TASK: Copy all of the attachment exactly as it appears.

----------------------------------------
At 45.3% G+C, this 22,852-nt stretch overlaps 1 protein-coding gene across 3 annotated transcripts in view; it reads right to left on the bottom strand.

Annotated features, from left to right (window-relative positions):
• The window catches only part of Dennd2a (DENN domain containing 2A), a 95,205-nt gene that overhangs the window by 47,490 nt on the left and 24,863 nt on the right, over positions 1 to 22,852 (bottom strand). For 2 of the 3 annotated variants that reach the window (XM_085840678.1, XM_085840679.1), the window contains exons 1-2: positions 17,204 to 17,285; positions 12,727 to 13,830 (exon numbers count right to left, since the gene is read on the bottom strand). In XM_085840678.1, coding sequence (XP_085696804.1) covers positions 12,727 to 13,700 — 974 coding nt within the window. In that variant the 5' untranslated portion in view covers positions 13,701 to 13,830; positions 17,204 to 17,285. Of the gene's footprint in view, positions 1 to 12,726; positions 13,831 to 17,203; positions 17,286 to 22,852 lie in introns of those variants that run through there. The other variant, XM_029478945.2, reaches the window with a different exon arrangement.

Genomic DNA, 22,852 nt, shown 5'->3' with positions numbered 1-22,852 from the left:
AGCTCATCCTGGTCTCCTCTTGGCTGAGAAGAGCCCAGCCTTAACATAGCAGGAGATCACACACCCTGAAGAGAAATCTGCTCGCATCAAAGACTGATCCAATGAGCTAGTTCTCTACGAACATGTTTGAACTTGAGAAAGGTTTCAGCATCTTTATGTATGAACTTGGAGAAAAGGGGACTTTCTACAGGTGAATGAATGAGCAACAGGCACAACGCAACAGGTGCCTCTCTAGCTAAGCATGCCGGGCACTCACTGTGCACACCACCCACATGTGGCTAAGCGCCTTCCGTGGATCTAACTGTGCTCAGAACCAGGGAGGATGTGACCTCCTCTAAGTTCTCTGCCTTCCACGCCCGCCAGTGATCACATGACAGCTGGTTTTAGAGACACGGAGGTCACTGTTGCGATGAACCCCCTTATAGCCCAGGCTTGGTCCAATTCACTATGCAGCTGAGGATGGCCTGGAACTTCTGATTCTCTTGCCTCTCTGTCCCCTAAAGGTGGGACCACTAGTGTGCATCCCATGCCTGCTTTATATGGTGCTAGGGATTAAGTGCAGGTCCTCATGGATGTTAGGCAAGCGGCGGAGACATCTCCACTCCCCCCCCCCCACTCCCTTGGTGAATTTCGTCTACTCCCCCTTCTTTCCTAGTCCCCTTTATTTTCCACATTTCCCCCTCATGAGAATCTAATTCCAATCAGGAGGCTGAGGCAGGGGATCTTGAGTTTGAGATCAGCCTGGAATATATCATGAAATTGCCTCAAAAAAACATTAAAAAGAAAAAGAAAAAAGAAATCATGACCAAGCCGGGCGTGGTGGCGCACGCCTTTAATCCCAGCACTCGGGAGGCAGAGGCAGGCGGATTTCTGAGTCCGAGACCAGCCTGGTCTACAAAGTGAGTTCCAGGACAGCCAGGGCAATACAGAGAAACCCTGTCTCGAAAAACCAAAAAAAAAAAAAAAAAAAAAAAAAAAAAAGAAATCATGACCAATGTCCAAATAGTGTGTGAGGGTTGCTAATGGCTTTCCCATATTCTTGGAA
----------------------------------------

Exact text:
At 45.3% G+C, this 22,852-nt stretch overlaps 1 protein-coding gene across 3 annotated transcripts in view; it reads right to left on the bottom strand.

Annotated features, from left to right (window-relative positions):
• The window catches only part of Dennd2a (DENN domain containing 2A), a 95,205-nt gene that overhangs the window by 47,490 nt on the left and 24,863 nt on the right, over positions 1 to 22,852 (bottom strand). For 2 of the 3 annotated variants that reach the window (XM_085840678.1, XM_085840679.1), the window contains exons 1-2: positions 17,204 to 17,285; positions 12,727 to 13,830 (exon numbers count right to left, since the gene is read on the bottom strand). In XM_085840678.1, coding sequence (XP_085696804.1) covers positions 12,727 to 13,700 — 974 coding nt within the window. In that variant the 5' untranslated portion in view covers positions 13,701 to 13,830; positions 17,204 to 17,285. Of the gene's footprint in view, positions 1 to 12,726; positions 13,831 to 17,203; positions 17,286 to 22,852 lie in introns of those variants that run through there. The other variant, XM_029478945.2, reaches the window with a different exon arrangement.

Genomic DNA, 22,852 nt, shown 5'->3' with positions numbered 1-22,852 from the left:
AGCTCATCCTGGTCTCCTCTTGGCTGAGAAGAGCCCAGCCTTAACATAGCAGGAGATCACACACCCTGAAGAGAAATCTGCTCGCATCAAAGACTGATCCAATGAGCTAGTTCTCTACGAACATGTTTGAACTTGAGAAAGGTTTCAGCATCTTTATGTATGAACTTGGAGAAAAGGGGACTTTCTACAGGTGAATGAATGAGCAACAGGCACAACGCAACAGGTGCCTCTCTAGCTAAGCATGCCGGGCACTCACTGTGCACACCACCCACATGTGGCTAAGCGCCTTCCGTGGATCTAACTGTGCTCAGAACCAGGGAGGATGTGACCTCCTCTAAGTTCTCTGCCTTCCACGCCCGCCAGTGATCACATGACAGCTGGTTTTAGAGACACGGAGGTCACTGTTGCGATGAACCCCCTTATAGCCCAGGCTTGGTCCAATTCACTATGCAGCTGAGGATGGCCTGGAACTTCTGATTCTCTTGCCTCTCTGTCCCCTAAAGGTGGGACCACTAGTGTGCATCCCATGCCTGCTTTATATGGTGCTAGGGATTAAGTGCAGGTCCTCATGGATGTTAGGCAAGCGGCGGAGACATCTCCACTCCCCCCCCCCCACTCCCTTGGTGAATTTCGTCTACTCCCCCTTCTTTCCTAGTCCCCTTTATTTTCCACATTTCCCCCTCATGAGAATCTAATTCCAATCAGGAGGCTGAGGCAGGGGATCTTGAGTTTGAGATCAGCCTGGAATATATCATGAAATTGCCTCAAAAAAACATTAAAAAGAAAAAGAAAAAAGAAATCATGACCAAGCCGGGCGTGGTGGCGCACGCCTTTAATCCCAGCACTCGGGAGGCAGAGGCAGGCGGATTTCTGAGTCCGAGACCAGCCTGGTCTACAAAGTGAGTTCCAGGACAGCCAGGGCAATACAGAGAAACCCTGTCTCGAAAAACCAAAAAAAAAAAAAAAAAAAAAAAAAAAAAAGAAATCATGACCAATGTCCAAATAGTGTGTGAGGGTTGCTAATGGCTTTCCCATATTCTTGGAA